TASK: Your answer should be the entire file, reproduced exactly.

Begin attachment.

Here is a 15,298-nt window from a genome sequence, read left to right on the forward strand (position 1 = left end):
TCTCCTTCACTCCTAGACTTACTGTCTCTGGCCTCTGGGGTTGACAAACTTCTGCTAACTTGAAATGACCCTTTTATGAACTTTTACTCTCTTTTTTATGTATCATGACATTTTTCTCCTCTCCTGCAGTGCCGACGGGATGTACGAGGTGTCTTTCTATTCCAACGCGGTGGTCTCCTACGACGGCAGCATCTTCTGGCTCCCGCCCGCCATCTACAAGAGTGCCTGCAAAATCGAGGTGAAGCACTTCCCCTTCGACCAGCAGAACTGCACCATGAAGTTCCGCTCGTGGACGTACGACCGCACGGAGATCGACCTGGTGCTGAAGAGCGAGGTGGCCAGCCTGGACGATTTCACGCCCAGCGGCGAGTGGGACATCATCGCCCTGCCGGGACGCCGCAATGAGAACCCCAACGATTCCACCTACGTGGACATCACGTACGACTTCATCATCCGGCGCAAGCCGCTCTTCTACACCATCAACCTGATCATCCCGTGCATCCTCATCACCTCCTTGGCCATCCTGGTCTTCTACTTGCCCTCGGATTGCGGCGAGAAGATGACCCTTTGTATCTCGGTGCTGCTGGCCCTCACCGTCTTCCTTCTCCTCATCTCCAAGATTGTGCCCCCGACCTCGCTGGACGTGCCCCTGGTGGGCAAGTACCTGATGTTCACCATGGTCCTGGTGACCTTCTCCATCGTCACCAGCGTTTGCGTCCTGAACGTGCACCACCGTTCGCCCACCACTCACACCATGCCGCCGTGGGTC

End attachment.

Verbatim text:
Here is a 15,298-nt window from a genome sequence, read left to right on the forward strand (position 1 = left end):
TCTCCTTCACTCCTAGACTTACTGTCTCTGGCCTCTGGGGTTGACAAACTTCTGCTAACTTGAAATGACCCTTTTATGAACTTTTACTCTCTTTTTTATGTATCATGACATTTTTCTCCTCTCCTGCAGTGCCGACGGGATGTACGAGGTGTCTTTCTATTCCAACGCGGTGGTCTCCTACGACGGCAGCATCTTCTGGCTCCCGCCCGCCATCTACAAGAGTGCCTGCAAAATCGAGGTGAAGCACTTCCCCTTCGACCAGCAGAACTGCACCATGAAGTTCCGCTCGTGGACGTACGACCGCACGGAGATCGACCTGGTGCTGAAGAGCGAGGTGGCCAGCCTGGACGATTTCACGCCCAGCGGCGAGTGGGACATCATCGCCCTGCCGGGACGCCGCAATGAGAACCCCAACGATTCCACCTACGTGGACATCACGTACGACTTCATCATCCGGCGCAAGCCGCTCTTCTACACCATCAACCTGATCATCCCGTGCATCCTCATCACCTCCTTGGCCATCCTGGTCTTCTACTTGCCCTCGGATTGCGGCGAGAAGATGACCCTTTGTATCTCGGTGCTGCTGGCCCTCACCGTCTTCCTTCTCCTCATCTCCAAGATTGTGCCCCCGACCTCGCTGGACGTGCCCCTGGTGGGCAAGTACCTGATGTTCACCATGGTCCTGGTGACCTTCTCCATCGTCACCAGCGTTTGCGTCCTGAACGTGCACCACCGTTCGCCCACCACTCACACCATGCCGCCGTGGGTC